Learning takes place within socially and culturally circumscribed activities and involves the transfer of skills and traditions by artefacts, procedures, rituals, and narratives (Brown et al. 1989; Lave 1988). Knowledge is distributed, extended in space and time and continuous with processes in the environment (Hutchins 1995). Because external resources such as the technologies and commodities that support cognition change over time, processes of the same type, say, memorizing something, differ radically depending on the place and time when they occur—some 10,000 years ago, in the last century, or today (Donald 1991). This holds true for perceiving objects of art too.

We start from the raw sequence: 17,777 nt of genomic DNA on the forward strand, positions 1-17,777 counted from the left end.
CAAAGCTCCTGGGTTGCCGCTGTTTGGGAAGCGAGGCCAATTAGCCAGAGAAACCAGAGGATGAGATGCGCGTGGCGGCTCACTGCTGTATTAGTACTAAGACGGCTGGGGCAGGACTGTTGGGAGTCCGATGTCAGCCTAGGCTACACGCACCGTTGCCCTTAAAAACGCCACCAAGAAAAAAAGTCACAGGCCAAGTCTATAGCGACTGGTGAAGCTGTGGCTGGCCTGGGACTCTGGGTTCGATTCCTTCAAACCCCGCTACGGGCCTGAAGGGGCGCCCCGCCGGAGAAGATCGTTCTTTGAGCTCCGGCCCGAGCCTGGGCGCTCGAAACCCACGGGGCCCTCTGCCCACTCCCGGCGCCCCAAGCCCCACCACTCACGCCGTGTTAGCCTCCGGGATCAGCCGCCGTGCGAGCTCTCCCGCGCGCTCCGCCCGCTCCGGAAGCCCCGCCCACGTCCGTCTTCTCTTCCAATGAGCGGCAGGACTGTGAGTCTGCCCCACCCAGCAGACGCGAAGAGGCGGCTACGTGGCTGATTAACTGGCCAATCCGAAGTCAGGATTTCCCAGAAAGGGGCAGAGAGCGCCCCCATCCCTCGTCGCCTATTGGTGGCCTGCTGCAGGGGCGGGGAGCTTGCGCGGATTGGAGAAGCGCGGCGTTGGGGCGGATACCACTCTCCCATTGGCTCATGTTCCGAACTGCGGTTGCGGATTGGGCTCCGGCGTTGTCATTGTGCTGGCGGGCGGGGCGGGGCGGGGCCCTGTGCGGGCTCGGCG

Discussing how ship navigators use divider and scale to find the way, Hutchins (2010:433) asserts that what is seen is other than merely what is visible; it is “there by virtue of the activity of seeing being conducted in a particular way”. Thus, the practices of reading the span of the scale as speed or distance see something different in the very same visual array. Similarly, because aesthetic experience is enacted, or acted out, what viewers experience in engaging with works of art is determined by what they do, know how to do, and are ready to do (cf. Noë 2004:1f). Perceptual skills such as the ability to enact relationships among independent items and recognize patterns that go unnoticed or have to be calculated by less experienced subjects (Kellman and Garrigan 2009) go hand in hand with contextualized sensorimotor skills such as knowing how to practically engage with a certain artefact (cf. McGann et al. 2013).